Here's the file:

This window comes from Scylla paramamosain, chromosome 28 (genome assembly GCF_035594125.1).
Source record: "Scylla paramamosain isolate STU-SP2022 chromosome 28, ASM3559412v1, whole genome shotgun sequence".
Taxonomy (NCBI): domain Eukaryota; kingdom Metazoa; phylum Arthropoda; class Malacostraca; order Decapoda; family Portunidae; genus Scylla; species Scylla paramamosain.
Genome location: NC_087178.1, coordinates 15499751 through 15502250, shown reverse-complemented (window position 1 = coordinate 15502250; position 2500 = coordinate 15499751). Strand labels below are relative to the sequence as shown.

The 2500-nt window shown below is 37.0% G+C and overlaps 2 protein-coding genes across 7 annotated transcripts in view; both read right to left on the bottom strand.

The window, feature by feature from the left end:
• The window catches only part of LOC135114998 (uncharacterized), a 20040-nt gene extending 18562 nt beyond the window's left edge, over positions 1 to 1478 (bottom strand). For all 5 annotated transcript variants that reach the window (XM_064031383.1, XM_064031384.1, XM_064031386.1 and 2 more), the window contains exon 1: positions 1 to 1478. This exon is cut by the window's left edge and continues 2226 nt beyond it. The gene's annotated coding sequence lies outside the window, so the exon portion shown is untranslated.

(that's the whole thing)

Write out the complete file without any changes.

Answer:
This window comes from Scylla paramamosain, chromosome 28 (genome assembly GCF_035594125.1).
Source record: "Scylla paramamosain isolate STU-SP2022 chromosome 28, ASM3559412v1, whole genome shotgun sequence".
Taxonomy (NCBI): domain Eukaryota; kingdom Metazoa; phylum Arthropoda; class Malacostraca; order Decapoda; family Portunidae; genus Scylla; species Scylla paramamosain.
Genome location: NC_087178.1, coordinates 15499751 through 15502250, shown reverse-complemented (window position 1 = coordinate 15502250; position 2500 = coordinate 15499751). Strand labels below are relative to the sequence as shown.

The 2500-nt window shown below is 37.0% G+C and overlaps 2 protein-coding genes across 7 annotated transcripts in view; both read right to left on the bottom strand.

The window, feature by feature from the left end:
• The window catches only part of LOC135114998 (uncharacterized), a 20040-nt gene extending 18562 nt beyond the window's left edge, over positions 1 to 1478 (bottom strand). For all 5 annotated transcript variants that reach the window (XM_064031383.1, XM_064031384.1, XM_064031386.1 and 2 more), the window contains exon 1: positions 1 to 1478. This exon is cut by the window's left edge and continues 2226 nt beyond it. The gene's annotated coding sequence lies outside the window, so the exon portion shown is untranslated.